We all know that entrepreneurship is hard.  Even in the best of times unfortunately, not every business idea works out. Government statistics show that the business death rate is around one in ten per year.  For businesses in their first few years of operation, the rate is even higher at around c.15% per annum.  Tide serves a high number of this cohort. The lockdowns were likely to generate an even higher rate of business failure (even with support).

Looking at Tide’s experience to date, 26% of loans by number (31 March 2022) have defaulted. As we stopped lending around two years ago, the default rate at Tide so far is broadly consistent with the natural pattern for earlier-stage businesses. This compares to the Public Accounts Committee, which in April 2022, quoted an estimate of 36% (which includes 10% it attributes to fraud). The higher rate also reflects the lack of credit risk assessments. Some businesses that were already struggling would have got loans under the Scheme.

There has been much speculation about fraud. Looking at Tide, identified fraud at Tide stands at 0.6% (11) by number of loans (31 March 2022). While small, we are not complacent. All fraud has been reported to the National Crime Agency, which coordinates fraud investigations for the Police. None of the fraud cases could have been prevented at the time of application. At Tide we have zero tolerance for financial crime and always support all pursuits by the authorities of those that perpetrate fraud.

Digital lenders appear to have higher loss rates, but that is because they have submitted claims to the British Business Bank more quickly.

At Tide, we are committed to acting in the public interest.  If a loan has defaulted, we will work to recover what can be recovered. Under the rules of the BBL scheme, we and other lenders have up to 12 months after the final notice has been served to submit a claim to the British Business Bank to recover the loss under the terms of the guarantee.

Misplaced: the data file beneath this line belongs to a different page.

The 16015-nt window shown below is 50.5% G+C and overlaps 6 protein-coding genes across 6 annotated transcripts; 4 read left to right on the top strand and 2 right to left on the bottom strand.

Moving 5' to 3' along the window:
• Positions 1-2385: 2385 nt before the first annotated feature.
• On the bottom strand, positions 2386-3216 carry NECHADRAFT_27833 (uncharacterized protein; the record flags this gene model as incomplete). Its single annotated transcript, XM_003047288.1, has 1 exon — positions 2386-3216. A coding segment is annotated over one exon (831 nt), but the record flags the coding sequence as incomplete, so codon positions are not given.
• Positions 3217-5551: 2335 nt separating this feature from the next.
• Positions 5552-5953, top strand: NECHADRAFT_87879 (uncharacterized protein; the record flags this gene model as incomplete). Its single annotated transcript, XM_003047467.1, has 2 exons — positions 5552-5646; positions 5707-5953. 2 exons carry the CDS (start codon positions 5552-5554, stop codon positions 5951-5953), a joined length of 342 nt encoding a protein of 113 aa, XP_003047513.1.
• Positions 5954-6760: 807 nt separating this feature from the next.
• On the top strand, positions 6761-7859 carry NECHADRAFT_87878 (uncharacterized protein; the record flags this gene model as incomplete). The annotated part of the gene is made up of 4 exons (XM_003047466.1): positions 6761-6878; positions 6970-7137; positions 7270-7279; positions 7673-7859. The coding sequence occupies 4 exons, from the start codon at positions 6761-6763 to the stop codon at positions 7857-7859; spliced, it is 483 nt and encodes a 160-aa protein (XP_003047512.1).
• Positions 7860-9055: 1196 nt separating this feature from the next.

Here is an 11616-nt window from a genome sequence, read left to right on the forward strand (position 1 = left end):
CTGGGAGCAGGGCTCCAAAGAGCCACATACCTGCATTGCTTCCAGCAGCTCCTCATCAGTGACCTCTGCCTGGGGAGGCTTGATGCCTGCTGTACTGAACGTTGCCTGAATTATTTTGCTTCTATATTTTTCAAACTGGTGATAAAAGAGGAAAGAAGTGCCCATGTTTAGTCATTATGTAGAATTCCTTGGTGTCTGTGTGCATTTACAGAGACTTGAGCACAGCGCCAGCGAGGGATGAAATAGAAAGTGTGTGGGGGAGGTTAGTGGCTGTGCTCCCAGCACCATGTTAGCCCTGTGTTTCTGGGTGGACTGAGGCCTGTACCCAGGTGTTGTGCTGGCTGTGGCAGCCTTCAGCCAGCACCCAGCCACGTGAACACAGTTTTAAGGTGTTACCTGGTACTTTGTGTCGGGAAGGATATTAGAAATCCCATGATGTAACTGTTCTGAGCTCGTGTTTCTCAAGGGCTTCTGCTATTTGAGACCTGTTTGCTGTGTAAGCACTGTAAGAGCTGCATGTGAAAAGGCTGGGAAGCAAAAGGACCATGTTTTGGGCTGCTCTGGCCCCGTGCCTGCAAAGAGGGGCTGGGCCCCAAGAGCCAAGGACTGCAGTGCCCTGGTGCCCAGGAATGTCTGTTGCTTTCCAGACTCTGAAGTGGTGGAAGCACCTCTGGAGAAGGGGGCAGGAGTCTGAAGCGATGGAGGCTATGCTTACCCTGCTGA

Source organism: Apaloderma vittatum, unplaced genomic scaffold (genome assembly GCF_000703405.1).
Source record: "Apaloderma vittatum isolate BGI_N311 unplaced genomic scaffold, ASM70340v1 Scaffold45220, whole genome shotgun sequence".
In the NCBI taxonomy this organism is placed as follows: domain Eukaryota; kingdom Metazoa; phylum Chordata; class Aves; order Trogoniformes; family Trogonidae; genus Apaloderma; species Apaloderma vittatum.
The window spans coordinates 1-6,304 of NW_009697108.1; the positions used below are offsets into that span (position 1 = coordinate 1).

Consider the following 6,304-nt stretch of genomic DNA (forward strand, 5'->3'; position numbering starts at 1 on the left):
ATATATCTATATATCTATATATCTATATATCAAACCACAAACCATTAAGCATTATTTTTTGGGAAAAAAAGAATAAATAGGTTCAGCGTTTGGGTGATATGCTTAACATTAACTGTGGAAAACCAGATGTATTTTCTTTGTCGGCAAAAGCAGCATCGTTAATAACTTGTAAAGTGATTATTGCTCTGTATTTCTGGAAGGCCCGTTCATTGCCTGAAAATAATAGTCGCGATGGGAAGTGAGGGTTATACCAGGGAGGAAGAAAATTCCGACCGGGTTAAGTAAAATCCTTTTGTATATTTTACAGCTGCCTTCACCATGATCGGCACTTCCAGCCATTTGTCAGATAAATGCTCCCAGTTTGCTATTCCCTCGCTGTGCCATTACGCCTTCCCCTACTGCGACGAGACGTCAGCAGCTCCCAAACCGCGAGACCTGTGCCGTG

Tide and other digital lenders have the highest claims to date because we tend to be faster in our collection processes compared to traditional banks which have huge loan portfolios and are working with legacy systems. Tide submits its claims typically within 90 days after final notice to the British Business Bank. We will continue where appropriate to recover the money after we have submitted a claim to the British Business Bank, and return the money.

The Big Banks have submitted few, if any, claims, which is not likely to be a good indicator of the state of their Bounce Back Loan portfolios, as the most probable answer is that they are just likely to have not processed their claims. The British Business Bank points this out in its comments on the statistics.

Digital lenders may still have a higher Bounce Back Loan default rate than the traditional banks. For the most part, this will be explained by digital lenders serving younger businesses with a naturally higher failure rate. 

Ultimately, it will be a few years before a final assessment can be made on the scheme.

Dr. Oliver Prill

Tide, CEO